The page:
A Raleigh, N.C.-based financial advisor has been indicted on 16 fraud and corruption charges, CBS North Carolina is reporting. VisionQuest Wealth Management CEO Stephen Peters was charged with investment advisor fraud, fraud in the sale of unregistered securities, nine counts of wire fraud, four counts of engaging in monetary transactions in criminally derived property and corruptly endeavoring to influence a federal agency. The indictment comes on the heels of an FBI raid in July of VisionQuest offices. According to the indictment, Peters took in more than $15.3 million from investors since 2009, promising returns of 8 to 9 percent a year. Instead, he shuffled the money among various companies he controlled, using money to pay off early investors and wiring other funds to himself. A federal judge froze his assets in September, with authorities seizing his property to help repay victims. Among the properties seized was a horse farm, three horses, a Costa Rica cliffside vacation home, a Cadillac Escalade, a dozen guns, five watches, jewelry, art work and cash from five bank accounts, WRAL.com reported.
SagePoint Financial has added several teams in the wake of LPL Financial’s acquisition of National Planning Holdings. During the fourth quarter, the broker/dealer recruited 15 teams totaling $1.4 billion in client assets, several of which were previously with National Planning Holdings b/ds. Legacy Financial Advisors, for example, with more than $656 million in client assets, joined from SII Investments. San Diego-based Advent Financial Services, with $97.6 million, joined from National Planning Corporation, as did Coda Financial Group, a team with $234 million in client assets. Monarch Wealth & Retirement Strategies, a Woodland Hills, Calif.-based firm with $115 million, and Baxter & Associates, a Wichita, Kan.-based firm with $116 million in client assets, came over from SII Investments.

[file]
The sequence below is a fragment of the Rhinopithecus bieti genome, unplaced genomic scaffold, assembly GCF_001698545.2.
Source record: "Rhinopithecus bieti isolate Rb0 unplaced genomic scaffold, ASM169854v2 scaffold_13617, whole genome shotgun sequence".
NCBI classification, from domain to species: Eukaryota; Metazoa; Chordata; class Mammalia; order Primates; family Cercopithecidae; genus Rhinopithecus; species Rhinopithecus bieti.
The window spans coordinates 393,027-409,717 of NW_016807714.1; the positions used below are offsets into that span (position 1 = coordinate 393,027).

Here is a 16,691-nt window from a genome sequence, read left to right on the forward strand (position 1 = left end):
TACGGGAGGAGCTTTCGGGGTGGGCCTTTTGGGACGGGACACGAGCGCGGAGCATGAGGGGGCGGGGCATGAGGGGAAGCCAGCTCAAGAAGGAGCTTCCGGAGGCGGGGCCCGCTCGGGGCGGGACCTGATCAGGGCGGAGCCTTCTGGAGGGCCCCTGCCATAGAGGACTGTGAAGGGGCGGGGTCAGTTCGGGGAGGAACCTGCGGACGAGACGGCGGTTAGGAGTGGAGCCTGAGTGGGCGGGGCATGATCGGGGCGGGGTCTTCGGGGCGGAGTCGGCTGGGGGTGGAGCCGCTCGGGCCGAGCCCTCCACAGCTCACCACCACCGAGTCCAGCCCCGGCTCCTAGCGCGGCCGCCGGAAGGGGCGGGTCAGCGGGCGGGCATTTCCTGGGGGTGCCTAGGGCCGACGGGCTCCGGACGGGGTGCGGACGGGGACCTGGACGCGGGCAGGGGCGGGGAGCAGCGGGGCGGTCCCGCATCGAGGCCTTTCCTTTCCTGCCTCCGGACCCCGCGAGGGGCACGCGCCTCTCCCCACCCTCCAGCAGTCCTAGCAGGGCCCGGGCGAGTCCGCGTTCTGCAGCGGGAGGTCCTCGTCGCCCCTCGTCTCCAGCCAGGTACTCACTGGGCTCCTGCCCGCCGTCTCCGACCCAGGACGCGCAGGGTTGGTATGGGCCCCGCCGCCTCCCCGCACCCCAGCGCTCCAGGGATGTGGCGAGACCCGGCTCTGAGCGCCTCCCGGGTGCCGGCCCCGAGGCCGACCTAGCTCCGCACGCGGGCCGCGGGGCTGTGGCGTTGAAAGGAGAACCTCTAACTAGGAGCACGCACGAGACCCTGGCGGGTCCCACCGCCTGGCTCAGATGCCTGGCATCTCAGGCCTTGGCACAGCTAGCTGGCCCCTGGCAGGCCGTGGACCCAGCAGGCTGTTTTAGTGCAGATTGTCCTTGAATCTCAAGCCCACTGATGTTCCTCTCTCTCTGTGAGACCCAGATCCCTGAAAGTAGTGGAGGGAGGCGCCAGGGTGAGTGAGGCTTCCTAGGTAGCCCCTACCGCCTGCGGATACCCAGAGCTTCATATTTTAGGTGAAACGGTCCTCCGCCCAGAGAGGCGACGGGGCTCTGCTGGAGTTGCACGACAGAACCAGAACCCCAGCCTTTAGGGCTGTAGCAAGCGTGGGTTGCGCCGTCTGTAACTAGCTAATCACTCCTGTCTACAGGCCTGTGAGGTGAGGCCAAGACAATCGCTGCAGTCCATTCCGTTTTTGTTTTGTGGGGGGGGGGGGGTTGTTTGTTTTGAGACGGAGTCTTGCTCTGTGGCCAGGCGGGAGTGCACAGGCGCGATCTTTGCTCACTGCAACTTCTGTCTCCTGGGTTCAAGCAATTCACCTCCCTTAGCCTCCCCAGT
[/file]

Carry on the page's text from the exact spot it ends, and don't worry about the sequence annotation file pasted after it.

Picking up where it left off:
Ray Dalio, the chairman and CIO of hedge fund Bridgewater Associates, wrote a lengthy LinkedIn article critiquing the tax reform bill expected to be signed into law before Christmas. In short, Dalio acknowledged it could boost the U.S. economy, but he was largely critical of the bill. He said “it’s a short-term minor boost to the economy that will have some minor positive longer-term impacts, but by and large it doesn’t deal with the impediments that are holding back investment and productivity in the U.S. economy, and it won’t have any notable effect on our biggest economic, social, and political issue, which is the conditions of the bottom 60% and the growing disparity with the top 40% (especially the growing disparity between the bottom 90% and the top 10%).”